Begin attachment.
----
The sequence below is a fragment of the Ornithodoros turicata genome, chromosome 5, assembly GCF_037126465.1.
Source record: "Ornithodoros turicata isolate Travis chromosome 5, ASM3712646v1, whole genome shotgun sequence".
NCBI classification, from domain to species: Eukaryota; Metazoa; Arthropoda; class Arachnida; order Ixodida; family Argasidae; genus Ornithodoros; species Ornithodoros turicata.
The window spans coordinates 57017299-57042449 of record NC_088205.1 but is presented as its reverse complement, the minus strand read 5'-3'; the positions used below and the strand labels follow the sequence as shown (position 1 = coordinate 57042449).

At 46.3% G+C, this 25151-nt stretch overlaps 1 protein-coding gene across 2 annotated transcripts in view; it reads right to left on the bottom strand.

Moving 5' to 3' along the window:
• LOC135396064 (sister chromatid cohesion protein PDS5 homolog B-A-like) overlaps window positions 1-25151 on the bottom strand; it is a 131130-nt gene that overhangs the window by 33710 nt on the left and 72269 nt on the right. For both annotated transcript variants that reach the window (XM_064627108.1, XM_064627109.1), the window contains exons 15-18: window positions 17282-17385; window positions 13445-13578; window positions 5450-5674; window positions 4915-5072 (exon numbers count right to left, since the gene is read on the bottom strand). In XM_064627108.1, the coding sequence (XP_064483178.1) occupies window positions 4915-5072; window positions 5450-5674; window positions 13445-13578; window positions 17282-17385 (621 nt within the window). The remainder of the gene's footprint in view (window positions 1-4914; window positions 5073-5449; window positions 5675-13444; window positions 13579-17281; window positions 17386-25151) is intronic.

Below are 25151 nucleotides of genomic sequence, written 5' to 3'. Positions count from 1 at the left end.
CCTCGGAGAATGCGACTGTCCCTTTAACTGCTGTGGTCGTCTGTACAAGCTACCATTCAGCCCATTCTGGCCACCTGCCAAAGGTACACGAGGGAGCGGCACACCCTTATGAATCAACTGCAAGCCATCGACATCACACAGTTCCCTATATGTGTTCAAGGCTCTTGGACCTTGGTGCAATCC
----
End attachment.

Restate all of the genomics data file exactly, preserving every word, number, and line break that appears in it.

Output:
The sequence below is a fragment of the Ornithodoros turicata genome, chromosome 5, assembly GCF_037126465.1.
Source record: "Ornithodoros turicata isolate Travis chromosome 5, ASM3712646v1, whole genome shotgun sequence".
NCBI classification, from domain to species: Eukaryota; Metazoa; Arthropoda; class Arachnida; order Ixodida; family Argasidae; genus Ornithodoros; species Ornithodoros turicata.
The window spans coordinates 57017299-57042449 of record NC_088205.1 but is presented as its reverse complement, the minus strand read 5'-3'; the positions used below and the strand labels follow the sequence as shown (position 1 = coordinate 57042449).

At 46.3% G+C, this 25151-nt stretch overlaps 1 protein-coding gene across 2 annotated transcripts in view; it reads right to left on the bottom strand.

Moving 5' to 3' along the window:
• LOC135396064 (sister chromatid cohesion protein PDS5 homolog B-A-like) overlaps window positions 1-25151 on the bottom strand; it is a 131130-nt gene that overhangs the window by 33710 nt on the left and 72269 nt on the right. For both annotated transcript variants that reach the window (XM_064627108.1, XM_064627109.1), the window contains exons 15-18: window positions 17282-17385; window positions 13445-13578; window positions 5450-5674; window positions 4915-5072 (exon numbers count right to left, since the gene is read on the bottom strand). In XM_064627108.1, the coding sequence (XP_064483178.1) occupies window positions 4915-5072; window positions 5450-5674; window positions 13445-13578; window positions 17282-17385 (621 nt within the window). The remainder of the gene's footprint in view (window positions 1-4914; window positions 5073-5449; window positions 5675-13444; window positions 13579-17281; window positions 17386-25151) is intronic.

Below are 25151 nucleotides of genomic sequence, written 5' to 3'. Positions count from 1 at the left end.
CCTCGGAGAATGCGACTGTCCCTTTAACTGCTGTGGTCGTCTGTACAAGCTACCATTCAGCCCATTCTGGCCACCTGCCAAAGGTACACGAGGGAGCGGCACACCCTTATGAATCAACTGCAAGCCATCGACATCACACAGTTCCCTATATGTGTTCAAGGCTCTTGGACCTTGGTGCAATCC